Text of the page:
As the Baltimore Community Organizer at a Jewish-led organization, I have continuously strived to better understand how Judaism frames our advocacy, and how our leaders engage in our work through their Jewish identity and understanding. I grew up in a very secular household, and never felt particularly strongly toward Judaism or any religion. What I did gravitate toward was activism—working in coalition, fighting for justice, and using my voice to speak out.
Throughout my year-and-a-half at Jews United for Justice, and through growth opportunities such as this fellowship, I have begun to unpack both how religion and spirituality can be used as a guide and as a way of understanding each other, but also how my idea of activism and organizing was seriously flawed. The first half of this fellowship has highlighted for me how I’ve progressed since I began working in Baltimore, and how much further I have to go.
There was a serious amount of unlearning I needed to do before I could even begin to engage in how to organize effectively. I am still unlearning unhealthy attitudes, values and actions, but now am able to start learning how to be a better person and a better organizer. Much of this stems directly from what I have learned about Judaism, and what I have learned about the power of agency and hope for justice from this fellowship.
I have agency, particularly through my white privilege, to decide if and when I engage in the work toward justice. And yet, many in our community do not. I do not live paycheck to paycheck, yet many in our community do. I do not feel directly targeted by the police, yet many in our community do. I do not struggle to pay my water bill, yet many in our community do.
I used to approach organizing as speaking out for those who could not. This was the wrong approach. Organizing is only effective and useful when it can be used as a tool to be shared with others. It is only effective when others can be empowered to recognize and use their own agency. I can choose if and when I engage in the work, but it is infinitely more powerful to choose to empower others to engage in the work.
Embarrassingly, this concept of ‘agency’ came to me quite recently. I often fail to engage in best practices like ‘leadership development,’ and I think this is because I still struggle to see people in their whole light—that is to say, I fail to recognize how each person is more than the sum of their experiences. Our experiences are multifaceted and layered, and they are constantly evolving and influencing us. In each of our fellowship sessions, I was struck but this seemingly basic yet deep-reaching concept.
In our breakout discussions during the fellowship sessions, it was clear that we all had different experiences, which colored our understanding of the different reading passages. As such, the conversations we had were rich and nuanced, and at the same time never strayed from the core values of agency, justice, and hope. We were able to dissect different passages and connect them to our own work and values, which all stemmed to varying degrees from our religious and spiritual experiences. Thus, we all approached each topic and entered each conversation as our unique, albeit complicated, selves. Our life experiences, woven through our religious and spiritual experiences, allowed me to feel a sense of community and camaraderie with the group while also holding on to the truth of my own interpretation and understanding. That is a key point of this fellowship, and a key point that will make me a better organizer.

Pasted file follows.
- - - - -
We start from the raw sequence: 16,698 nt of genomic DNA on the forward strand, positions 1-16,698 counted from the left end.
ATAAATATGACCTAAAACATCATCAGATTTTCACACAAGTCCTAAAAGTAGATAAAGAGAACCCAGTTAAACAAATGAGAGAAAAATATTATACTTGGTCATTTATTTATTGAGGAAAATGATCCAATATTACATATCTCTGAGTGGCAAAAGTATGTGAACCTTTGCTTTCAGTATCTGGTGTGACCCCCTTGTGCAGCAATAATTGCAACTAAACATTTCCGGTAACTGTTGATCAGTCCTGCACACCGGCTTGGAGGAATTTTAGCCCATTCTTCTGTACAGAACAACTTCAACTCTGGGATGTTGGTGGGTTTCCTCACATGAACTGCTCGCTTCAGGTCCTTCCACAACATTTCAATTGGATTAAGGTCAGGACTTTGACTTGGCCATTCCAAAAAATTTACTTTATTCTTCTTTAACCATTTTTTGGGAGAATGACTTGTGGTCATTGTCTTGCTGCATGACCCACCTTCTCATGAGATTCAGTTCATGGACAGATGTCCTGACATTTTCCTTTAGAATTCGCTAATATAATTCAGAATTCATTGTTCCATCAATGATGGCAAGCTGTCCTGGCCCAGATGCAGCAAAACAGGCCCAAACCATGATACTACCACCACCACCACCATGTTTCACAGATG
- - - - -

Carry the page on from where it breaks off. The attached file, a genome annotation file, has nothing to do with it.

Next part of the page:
To put it bluntly as it relates to our theme: we all need water to live, yet with too little or too much water, we die. Those are the hard truths we can all agree upon. Within that, though, is the gray and nuanced area, where our life experiences interplay.
Water is a beautiful metaphor for how we all navigate the world as we fight to make it more just. There are hard truths that many of us can agree too, and then within that, there are nuances and individual experiences that must be realized and validated if we are to achieve any real justice in our communities.
I am grateful that this fellowship has allowed me to better appreciate how religious traditions, as part of our broader life experiences, are central to organizing thus far. Understanding the truth in our different experiences is central to achieving justice not for oneself but for our communities.
Achieving water justice is both a hard truth and a more abstract metaphorical truth for our collective work in Baltimore—we need it to survive and our water system is currently inequitable. And within those hard truths, we engage in and understand the work differently. Each approach is valid, and each approach validates our own lived truths, while seeking justice for everyone.
Rianna Lloyd is the Baltimore Community Organizer at Jews United for Justice Baltimore, and a member of the 2020 ICJS Justice Leaders Fellowship.
Baltimore is part of a national conversation around questions of justice, race, and community. Members of the ICJS Justice Leaders Fellowship consider how Jewish, Christian, and Muslim teachings and practice can contribute to the public conversation about (in)justice. Opinions expressed in this blog are solely the author’s. ICJS welcomes a diversity of opinions and perspectives. We do not seek a single definition of justice between or within traditions.